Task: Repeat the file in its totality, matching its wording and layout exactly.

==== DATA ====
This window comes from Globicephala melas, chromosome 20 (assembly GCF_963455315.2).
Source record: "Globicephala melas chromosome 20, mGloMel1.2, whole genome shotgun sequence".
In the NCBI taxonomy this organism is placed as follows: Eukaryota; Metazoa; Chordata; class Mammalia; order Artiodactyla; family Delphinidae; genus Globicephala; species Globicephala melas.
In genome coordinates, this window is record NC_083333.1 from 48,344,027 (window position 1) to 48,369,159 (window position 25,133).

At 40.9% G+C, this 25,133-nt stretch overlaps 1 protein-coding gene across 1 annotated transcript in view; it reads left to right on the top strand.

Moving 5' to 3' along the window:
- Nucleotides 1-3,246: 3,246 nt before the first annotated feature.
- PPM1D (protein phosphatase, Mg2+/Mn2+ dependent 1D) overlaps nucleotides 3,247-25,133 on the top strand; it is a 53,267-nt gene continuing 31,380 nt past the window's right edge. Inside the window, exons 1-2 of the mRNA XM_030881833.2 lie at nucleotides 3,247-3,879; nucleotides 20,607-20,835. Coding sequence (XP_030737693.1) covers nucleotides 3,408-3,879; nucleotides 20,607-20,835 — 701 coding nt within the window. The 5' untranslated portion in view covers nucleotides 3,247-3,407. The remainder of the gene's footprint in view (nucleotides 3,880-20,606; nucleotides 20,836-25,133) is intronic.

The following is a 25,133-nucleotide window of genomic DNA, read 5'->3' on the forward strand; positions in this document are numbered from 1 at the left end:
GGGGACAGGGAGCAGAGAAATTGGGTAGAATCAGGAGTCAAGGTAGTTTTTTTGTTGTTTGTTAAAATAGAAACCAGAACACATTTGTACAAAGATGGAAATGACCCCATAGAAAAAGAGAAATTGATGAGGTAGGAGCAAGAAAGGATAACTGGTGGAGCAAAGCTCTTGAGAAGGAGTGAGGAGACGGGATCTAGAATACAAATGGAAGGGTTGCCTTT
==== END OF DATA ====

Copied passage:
This window comes from Globicephala melas, chromosome 20 (assembly GCF_963455315.2).
Source record: "Globicephala melas chromosome 20, mGloMel1.2, whole genome shotgun sequence".
In the NCBI taxonomy this organism is placed as follows: Eukaryota; Metazoa; Chordata; class Mammalia; order Artiodactyla; family Delphinidae; genus Globicephala; species Globicephala melas.
In genome coordinates, this window is record NC_083333.1 from 48,344,027 (window position 1) to 48,369,159 (window position 25,133).

At 40.9% G+C, this 25,133-nt stretch overlaps 1 protein-coding gene across 1 annotated transcript in view; it reads left to right on the top strand.

Moving 5' to 3' along the window:
- Nucleotides 1-3,246: 3,246 nt before the first annotated feature.
- PPM1D (protein phosphatase, Mg2+/Mn2+ dependent 1D) overlaps nucleotides 3,247-25,133 on the top strand; it is a 53,267-nt gene continuing 31,380 nt past the window's right edge. Inside the window, exons 1-2 of the mRNA XM_030881833.2 lie at nucleotides 3,247-3,879; nucleotides 20,607-20,835. Coding sequence (XP_030737693.1) covers nucleotides 3,408-3,879; nucleotides 20,607-20,835 — 701 coding nt within the window. The 5' untranslated portion in view covers nucleotides 3,247-3,407. The remainder of the gene's footprint in view (nucleotides 3,880-20,606; nucleotides 20,836-25,133) is intronic.

The following is a 25,133-nucleotide window of genomic DNA, read 5'->3' on the forward strand; positions in this document are numbered from 1 at the left end:
GGGGACAGGGAGCAGAGAAATTGGGTAGAATCAGGAGTCAAGGTAGTTTTTTTGTTGTTTGTTAAAATAGAAACCAGAACACATTTGTACAAAGATGGAAATGACCCCATAGAAAAAGAGAAATTGATGAGGTAGGAGCAAGAAAGGATAACTGGTGGAGCAAAGCTCTTGAGAAGGAGTGAGGAGACGGGATCTAGAATACAAATGGAAGGGTTGCCTTT